|Budget Amount *help
¥2,000,000 (Direct Cost: ¥2,000,000)
Fiscal Year 2002: ¥1,000,000 (Direct Cost: ¥1,000,000)
Fiscal Year 2001: ¥1,000,000 (Direct Cost: ¥1,000,000)
Constant-force springs are often used in applications that require constant load characteristics, such as lift cord mechanisms for window blinds, sliding shelf mechanisms and the mechanisms for raising/lowering commercial camera stands. There are springs that do not demonstrate this kind of proportional relationship, such as constant-force springs. With these, the load necessary for extending the steel strip spirally wound on the drum is almost constant, regardless of the spring's extension stroke. There are very few theoretical studies about constant-force springs. Considering the strain energy necessary for flattening a coil spring, Votta proposed an analytical theory of such a spring. This theory, however, could not be applicable for all stages of displacement, especially for small displacements, because the uncoiled length of the spring can not be flattened. The load, according to Votta's theory, is unable to accurately represent all the stages of the spring's actual deformation, particularly the transient rapid increase of the load.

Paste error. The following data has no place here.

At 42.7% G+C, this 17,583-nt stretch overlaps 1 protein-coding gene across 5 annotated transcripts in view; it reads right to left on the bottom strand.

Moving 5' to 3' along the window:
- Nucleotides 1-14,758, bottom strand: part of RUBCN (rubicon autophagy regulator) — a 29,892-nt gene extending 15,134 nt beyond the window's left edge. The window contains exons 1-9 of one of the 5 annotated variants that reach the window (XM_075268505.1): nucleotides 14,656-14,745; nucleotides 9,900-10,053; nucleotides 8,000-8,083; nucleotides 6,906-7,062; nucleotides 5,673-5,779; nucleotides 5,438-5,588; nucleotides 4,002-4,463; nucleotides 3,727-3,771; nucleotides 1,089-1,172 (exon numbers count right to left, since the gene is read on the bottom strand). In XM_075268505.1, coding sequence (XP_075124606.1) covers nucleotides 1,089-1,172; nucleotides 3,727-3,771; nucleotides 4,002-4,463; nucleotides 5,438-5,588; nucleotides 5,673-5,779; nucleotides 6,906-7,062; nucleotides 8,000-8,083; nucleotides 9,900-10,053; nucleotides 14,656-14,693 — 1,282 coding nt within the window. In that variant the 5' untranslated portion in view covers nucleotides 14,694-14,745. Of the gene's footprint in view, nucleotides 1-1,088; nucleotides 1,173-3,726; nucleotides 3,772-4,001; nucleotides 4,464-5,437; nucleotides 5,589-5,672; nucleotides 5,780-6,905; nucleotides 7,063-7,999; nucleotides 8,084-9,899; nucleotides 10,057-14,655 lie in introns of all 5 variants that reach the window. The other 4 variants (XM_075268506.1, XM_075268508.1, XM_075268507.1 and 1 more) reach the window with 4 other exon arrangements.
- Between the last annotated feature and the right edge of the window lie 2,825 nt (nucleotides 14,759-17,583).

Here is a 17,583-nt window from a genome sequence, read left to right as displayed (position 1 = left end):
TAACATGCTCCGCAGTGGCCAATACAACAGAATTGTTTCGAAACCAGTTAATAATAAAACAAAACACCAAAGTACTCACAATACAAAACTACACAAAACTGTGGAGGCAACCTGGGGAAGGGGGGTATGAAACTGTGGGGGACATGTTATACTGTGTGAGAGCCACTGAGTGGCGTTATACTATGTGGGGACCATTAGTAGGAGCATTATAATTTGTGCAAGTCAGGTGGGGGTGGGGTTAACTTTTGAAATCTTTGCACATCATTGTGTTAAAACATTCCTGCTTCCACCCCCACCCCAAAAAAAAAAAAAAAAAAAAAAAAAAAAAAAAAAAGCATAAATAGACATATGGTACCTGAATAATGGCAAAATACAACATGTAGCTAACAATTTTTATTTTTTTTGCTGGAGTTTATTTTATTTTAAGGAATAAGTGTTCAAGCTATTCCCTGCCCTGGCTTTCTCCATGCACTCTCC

In this research, we reconsider the deformation of constant-force springs as a "problem of large elastic deformation" and perform a new theoretical analysis of the constant-force spring based on the nonlinear theory. Then, we clarify not only the accurate load characteristics of the springs, but also the entire state of spring deformation in the process of spring extension, the state of deformation at the spring end, the state of the strip as it leaves the drum, the extension mechanism and the deformed shape of the spring. As a result, it is found that the force rises rapidly and approaches a constant value as the spring is extended infinitely. Furthermore, the experimental verification is carried out using a commercially available constant-force spring. The theoretical values are in good agreement with the experimental ones. Consequently, the new theory proves to be of practical use.